In the dawn hours of January 18, 1778, on his third expedition, British explorer Captain James Cook on the HMS Resolution and Captain Charles Clerke of the HMS Discovery first sighted what Cook named the Sandwich Islands (that were later named the Hawaiian Islands.)
Cook continued to sail along the coast searching for a suitable anchorage. His two ships remained offshore, but a few Hawaiians were allowed to come on board on the morning of January 20, before Cook continued on in search of a safe harbor.
On the afternoon of January 20, 1778, Cook anchored his ships near the mouth of the Waimea River on Kauai’s southwestern shore. After a couple of weeks, there, they headed to the west coast of North America.
After the West Coast, Alaska and Bering Strait exploration, on October 24, 1778 the two ships headed back to the islands; they sighted Maui on November 26, circled the Island of Hawaiʻi and eventually anchored at Kealakekua Bay on January 17, 1779.
At the time, the Hawaiian Islands were divided into four kingdoms: (1) the island of Hawaiʻi under the rule of Kalaniʻōpuʻu, who also had possession of the Hāna district of east Maui; (2) Maui (except the Hāna district,) Molokai, Lānaʻi and Kahoʻolawe, ruled by Kahekili; (3) Oʻahu, under the rule of Kahahana; and (4) Kauai and Niʻihau, Kamakahelei was ruler.
Kalaniʻōpuʻu was on the island of Maui. Kalaniʻōpuʻu returned to Hawaiʻi and met with Cook on January 26, 1779, exchanging gifts, including an ʻahuʻula (feathered cloak) and mahiole (ceremonial feather helmet.) Cook also received pieces of kapa, feathers, hogs and vegetables.
In return, Cook gave Kalaniʻōpuʻu a linen shirt and a sword; later on, Cook gave other presents to Kalaniʻōpuʻu, among which one of the journals mentions “a complete Tool Chest.”
“For Native Hawaiians, the ʻahuʻula, mahiole, and all other featherwork were reserved exclusively for the use of their ali‘i (royalty), symbolizing their chiefly divinity, rank and power.”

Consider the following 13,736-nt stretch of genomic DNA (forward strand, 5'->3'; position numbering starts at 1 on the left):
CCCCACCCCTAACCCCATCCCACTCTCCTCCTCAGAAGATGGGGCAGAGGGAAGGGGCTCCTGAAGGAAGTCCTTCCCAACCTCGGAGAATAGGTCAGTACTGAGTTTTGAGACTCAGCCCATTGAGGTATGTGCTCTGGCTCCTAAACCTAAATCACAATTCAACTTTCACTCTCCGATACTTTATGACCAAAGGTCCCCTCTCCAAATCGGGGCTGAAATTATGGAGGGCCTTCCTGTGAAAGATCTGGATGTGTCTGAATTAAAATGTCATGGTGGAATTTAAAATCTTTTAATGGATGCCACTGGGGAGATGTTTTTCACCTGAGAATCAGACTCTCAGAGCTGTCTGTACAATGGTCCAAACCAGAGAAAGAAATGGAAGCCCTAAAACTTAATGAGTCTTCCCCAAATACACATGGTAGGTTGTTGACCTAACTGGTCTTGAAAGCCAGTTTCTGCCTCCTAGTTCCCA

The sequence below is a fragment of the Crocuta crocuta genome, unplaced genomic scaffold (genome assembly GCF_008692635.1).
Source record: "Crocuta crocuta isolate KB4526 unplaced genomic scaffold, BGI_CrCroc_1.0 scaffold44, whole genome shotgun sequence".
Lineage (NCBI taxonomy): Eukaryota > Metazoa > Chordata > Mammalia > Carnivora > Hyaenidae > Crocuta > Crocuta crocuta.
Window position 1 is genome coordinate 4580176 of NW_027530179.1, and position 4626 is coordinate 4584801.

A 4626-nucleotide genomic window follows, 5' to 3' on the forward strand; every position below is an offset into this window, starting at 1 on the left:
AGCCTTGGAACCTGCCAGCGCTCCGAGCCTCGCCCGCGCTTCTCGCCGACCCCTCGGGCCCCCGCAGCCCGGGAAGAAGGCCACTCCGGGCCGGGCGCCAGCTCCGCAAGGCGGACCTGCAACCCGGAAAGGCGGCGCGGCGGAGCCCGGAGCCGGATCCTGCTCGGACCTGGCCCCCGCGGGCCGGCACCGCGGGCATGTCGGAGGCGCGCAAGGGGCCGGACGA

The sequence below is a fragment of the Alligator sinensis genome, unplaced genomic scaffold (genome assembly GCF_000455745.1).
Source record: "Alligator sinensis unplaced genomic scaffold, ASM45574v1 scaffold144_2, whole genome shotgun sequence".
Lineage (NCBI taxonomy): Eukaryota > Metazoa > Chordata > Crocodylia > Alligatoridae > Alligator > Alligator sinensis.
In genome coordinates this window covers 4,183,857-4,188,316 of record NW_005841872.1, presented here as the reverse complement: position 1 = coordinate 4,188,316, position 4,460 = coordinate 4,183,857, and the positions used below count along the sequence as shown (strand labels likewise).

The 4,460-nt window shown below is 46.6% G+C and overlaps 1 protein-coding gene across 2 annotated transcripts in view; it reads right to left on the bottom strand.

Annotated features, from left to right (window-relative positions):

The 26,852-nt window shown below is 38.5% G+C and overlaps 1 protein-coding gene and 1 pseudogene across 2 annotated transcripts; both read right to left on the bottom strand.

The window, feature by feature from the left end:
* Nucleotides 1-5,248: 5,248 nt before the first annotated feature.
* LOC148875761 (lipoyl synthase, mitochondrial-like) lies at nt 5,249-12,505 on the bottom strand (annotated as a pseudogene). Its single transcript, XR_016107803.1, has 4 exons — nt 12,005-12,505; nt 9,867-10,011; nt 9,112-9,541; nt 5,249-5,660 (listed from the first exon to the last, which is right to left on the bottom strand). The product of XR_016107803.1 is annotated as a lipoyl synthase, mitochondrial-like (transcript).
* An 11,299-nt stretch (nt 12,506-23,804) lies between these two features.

“It embodied the life essence of a thriving abundant environment which are the telltale signs of leadership, as it takes a healthy forest ecosystem to produce enough bird feathers and cordage to make these regal pieces.” (OHA)
The construction of featherwork in ancient Hawai‘i required an incredible amount of labor and craftsmanship. The ‘ahu‘ula of Kalaniʻōpuʻu has 500,000 feathers (lashed one-by-one) from about 20,000 birds.
“Skilled trappers caught the birds by employing various techniques such as snaring their prey midair with nets, or using decoy birds to lure them onto branches coated with a sticky substance.”
“They often harvested only a few feathers from each bird before releasing them back into the wild so they could produce more feathers. Skilled workers belonging to the aliʻi class crafted the olonā cordage backing, a netting used as the foundation for the cloak, onto which the bundles of feathers were attached, creating bold designs.”
“After the ‘ahu‘ula and mahiole left on Cook’s ship, both were taken to England and passed through the hands of various museum owners and collectors.”
“They eventually came under the care of the Lord St Oswald, who unexpectedly presented his entire collection in 1912 to the Dominion Museum in New Zealand, the predecessor of Te Papa Tongarewa. The cloak and helmet have been in the national collection ever since.”
“In 2013, discussions began among the Bishop Museum, Te Papa Tongarewa, and OHA to bring these treasures back to Hawai‘i, culminating in this significant homecoming.” (OHA)
In a partnership between the Office of Hawaiian Affairs (OHA), The National Museum of New Zealand Te Papa Tongarewa, and Bernice Pauahi Bishop Museum, the ‘ahu‘ula and mahiole of Kalani‘ōpu‘u came back in March 2016 and are displayed at Bishop Museum on long-term loan.